Pro tip: When using the Air Fry setting, use minimal oil to avoid soggy results. Lightly spray, using no more than 1 tablespoon of oil. Avocado, grapeseed, peanut, and extra-light olive oils achieve the crispiest results. Extra-virgin olive oil and other vegetable oils can cause food to dry up quickly and prevent them from getting crispy.
With a few exceptions, you can bake just about anything with the convection setting. Roasted meats thrive when heated in a convection oven, as the drier environment cooks them more thoroughly and brings out the spicy and herbal flavors of marinated skins.
If you’re covering up casseroles with a lid or a sheet of aluminum foil, the moisture loss associated with convection is not an issue, so you might as well use this setting to cook your entrées faster.
Most desserts get the green light, too, as convection heat creates steam faster to raise pie doughs and pastries—and don’t get us started on cookies. When you’re baking multiple batches, these ovens’ efficiency makes it easier to dole out dozens in record time. On the convection “no-no” list are custards, souffles, cakes, and breads, as these run the risk of baking unevenly, rising less impressively, and developing unpleasant crusts.
Currently, convection ovens are more broadly available compared to Air Fry ovens.
Related Article: What to Look for When Shopping for Ranges [2021 Range Buying Guide]
Because air frying and convection cooking both operate with increased heat being directed in a more encompassing manner, you may need to modify the temperature and cooking times for recipes of your favorite foods.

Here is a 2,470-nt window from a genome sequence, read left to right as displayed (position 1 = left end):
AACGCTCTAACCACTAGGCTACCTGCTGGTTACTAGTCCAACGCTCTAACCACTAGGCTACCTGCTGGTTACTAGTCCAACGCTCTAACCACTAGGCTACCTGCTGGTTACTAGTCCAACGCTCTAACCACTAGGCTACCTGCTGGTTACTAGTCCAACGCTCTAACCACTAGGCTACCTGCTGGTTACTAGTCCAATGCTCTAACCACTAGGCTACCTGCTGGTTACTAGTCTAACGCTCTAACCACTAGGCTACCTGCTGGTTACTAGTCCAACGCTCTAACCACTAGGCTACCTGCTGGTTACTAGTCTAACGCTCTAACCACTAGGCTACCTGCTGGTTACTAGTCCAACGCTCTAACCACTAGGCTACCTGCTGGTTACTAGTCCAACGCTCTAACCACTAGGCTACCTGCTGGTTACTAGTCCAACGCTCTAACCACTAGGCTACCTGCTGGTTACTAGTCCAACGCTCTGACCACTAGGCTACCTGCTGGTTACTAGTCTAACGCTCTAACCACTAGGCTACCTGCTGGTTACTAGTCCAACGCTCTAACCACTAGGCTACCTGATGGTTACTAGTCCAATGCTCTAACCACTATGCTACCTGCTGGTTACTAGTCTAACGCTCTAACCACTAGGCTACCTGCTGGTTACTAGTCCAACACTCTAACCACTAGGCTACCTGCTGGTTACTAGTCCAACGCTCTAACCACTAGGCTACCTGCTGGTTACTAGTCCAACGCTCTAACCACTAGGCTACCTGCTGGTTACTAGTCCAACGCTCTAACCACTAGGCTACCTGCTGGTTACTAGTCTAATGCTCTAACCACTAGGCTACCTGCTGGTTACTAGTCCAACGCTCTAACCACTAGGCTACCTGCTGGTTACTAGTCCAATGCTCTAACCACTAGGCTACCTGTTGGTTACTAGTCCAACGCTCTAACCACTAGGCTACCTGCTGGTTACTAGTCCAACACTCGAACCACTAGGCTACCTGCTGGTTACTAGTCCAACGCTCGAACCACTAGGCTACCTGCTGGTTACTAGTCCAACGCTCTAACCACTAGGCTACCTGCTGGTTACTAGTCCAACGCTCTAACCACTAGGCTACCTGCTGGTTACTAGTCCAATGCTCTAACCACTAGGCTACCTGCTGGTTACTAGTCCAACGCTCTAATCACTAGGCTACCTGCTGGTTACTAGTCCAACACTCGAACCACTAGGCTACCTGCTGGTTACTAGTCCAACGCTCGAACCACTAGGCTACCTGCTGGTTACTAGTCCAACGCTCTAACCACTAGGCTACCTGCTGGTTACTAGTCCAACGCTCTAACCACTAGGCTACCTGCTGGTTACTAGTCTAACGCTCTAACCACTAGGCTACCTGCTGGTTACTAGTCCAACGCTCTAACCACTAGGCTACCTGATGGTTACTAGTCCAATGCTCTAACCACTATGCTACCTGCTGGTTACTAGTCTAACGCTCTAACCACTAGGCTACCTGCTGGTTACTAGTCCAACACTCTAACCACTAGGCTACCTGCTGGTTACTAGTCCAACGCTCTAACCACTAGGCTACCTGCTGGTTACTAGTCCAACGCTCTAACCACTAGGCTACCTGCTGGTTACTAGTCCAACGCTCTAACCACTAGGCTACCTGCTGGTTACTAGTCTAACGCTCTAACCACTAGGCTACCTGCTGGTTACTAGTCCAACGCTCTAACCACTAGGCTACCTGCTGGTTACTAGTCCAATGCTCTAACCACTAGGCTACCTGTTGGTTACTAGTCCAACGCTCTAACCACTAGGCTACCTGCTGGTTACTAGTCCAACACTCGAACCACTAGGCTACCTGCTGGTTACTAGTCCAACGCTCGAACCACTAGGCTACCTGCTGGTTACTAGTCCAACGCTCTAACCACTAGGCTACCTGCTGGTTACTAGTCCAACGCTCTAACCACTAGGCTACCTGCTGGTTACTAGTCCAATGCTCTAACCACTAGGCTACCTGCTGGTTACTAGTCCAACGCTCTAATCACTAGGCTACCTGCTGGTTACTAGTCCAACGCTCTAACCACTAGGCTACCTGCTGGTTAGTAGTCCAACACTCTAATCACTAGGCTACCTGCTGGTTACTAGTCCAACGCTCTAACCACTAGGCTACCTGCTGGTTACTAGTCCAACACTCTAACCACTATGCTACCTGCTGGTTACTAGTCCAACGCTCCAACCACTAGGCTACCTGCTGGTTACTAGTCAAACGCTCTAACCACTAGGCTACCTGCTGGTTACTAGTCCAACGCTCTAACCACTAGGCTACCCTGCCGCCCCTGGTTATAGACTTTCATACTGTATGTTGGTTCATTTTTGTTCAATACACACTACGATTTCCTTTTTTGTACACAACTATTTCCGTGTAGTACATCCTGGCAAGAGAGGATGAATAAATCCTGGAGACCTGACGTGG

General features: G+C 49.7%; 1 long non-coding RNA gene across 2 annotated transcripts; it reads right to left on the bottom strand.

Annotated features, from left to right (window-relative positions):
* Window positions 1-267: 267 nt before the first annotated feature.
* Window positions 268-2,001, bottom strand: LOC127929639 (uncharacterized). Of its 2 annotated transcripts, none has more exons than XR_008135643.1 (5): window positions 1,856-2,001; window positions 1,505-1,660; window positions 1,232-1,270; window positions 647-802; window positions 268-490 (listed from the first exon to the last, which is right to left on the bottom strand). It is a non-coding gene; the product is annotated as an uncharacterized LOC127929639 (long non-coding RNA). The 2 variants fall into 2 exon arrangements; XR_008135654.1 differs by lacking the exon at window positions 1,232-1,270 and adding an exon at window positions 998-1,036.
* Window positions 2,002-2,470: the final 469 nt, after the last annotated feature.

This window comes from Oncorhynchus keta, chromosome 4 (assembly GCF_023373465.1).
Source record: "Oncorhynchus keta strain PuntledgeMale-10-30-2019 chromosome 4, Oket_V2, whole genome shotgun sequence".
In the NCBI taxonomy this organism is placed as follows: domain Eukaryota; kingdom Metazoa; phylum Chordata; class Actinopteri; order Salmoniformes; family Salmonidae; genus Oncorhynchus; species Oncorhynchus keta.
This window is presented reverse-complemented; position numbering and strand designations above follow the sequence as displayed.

To bake a recipe using an Air Fry oven, reduce the temperature by 25 degrees and decrease the cook time by about 20 percent. To calculate the timing of the bake, multiply the cook time in minutes by 0.8. The resulting number is the estimated number of minutes it will take your Air Fry oven to churn out your fried food.
By contrast, there are two options you can try when using a convection setting. The first option is decreasing the cook time by about 25 percent (i.e., multiplying the listed time in minutes by 0.75) while retaining the oven temperature set forth by the recipe for a conventional oven.
The second option is to reduce the oven temperature by 25 degrees and abide by the cook time in the recipe. (If you ask us, the second convection option is generally preferred while the first option is an alternative for those who are cooking on a time crunch.)
For your convenience, we also provided a cheat sheet with approximate temperature and cook time conversions for popular entrées and desserts.
NOTE: Some Air Fry and convection ovens automatically lower the temperature by 25 degrees when either setting is in use. As such, we advise reading your user manual closely before converting oven temperatures for recipes.
|Food||Traditional Oven||Air Fry Option||Convection Option #1||Convection Option #2|
|Meatloaf (1.5 pounds)||350 degrees for 1 hour||325 degrees for 45 minutes||350 degrees for 45 minutes||325 degrees for 1 hour|
|Roasted chicken (5 or 6 pounds)||425 degrees for 1 hour 30 minutes||400 degrees for 1 hour 12 minutes||425 degrees for 1 hour 8 minutes||400 degrees for 1 hour 30 minutes|
|Salmon (2 pounds)||375 degrees for 15 minutes||350 degrees for 12 minutes||375 degrees for 11 minutes||350 degrees for 15 minutes|
|Pizza (12-inch crust)||450 degrees for 20 minutes||425 degrees for 16 minutes||450 degrees for 15 minutes||425 degrees for 20 minutes|
|Roasted vegetables||400 degrees for 55 minutes||375 degrees for 45 minutes||400 degrees for 40 minutes||375 degrees for 55 minutes|
|Brownies||350 degrees for 30 minutes||325 degrees for 25 minutes||350 degrees for 22 minutes||325 minutes for 30 minutes|
|Cookies||350 degrees for 12 minutes||325 degrees for 9 minutes||350 degrees for 9 minutes||325 degrees for 12 minutes|
For our air-fried recipe, we turn to our friends at Frigidaire for
To create a delectably spicy wing sauce, Frigidaire’s experts recommend combining one cup of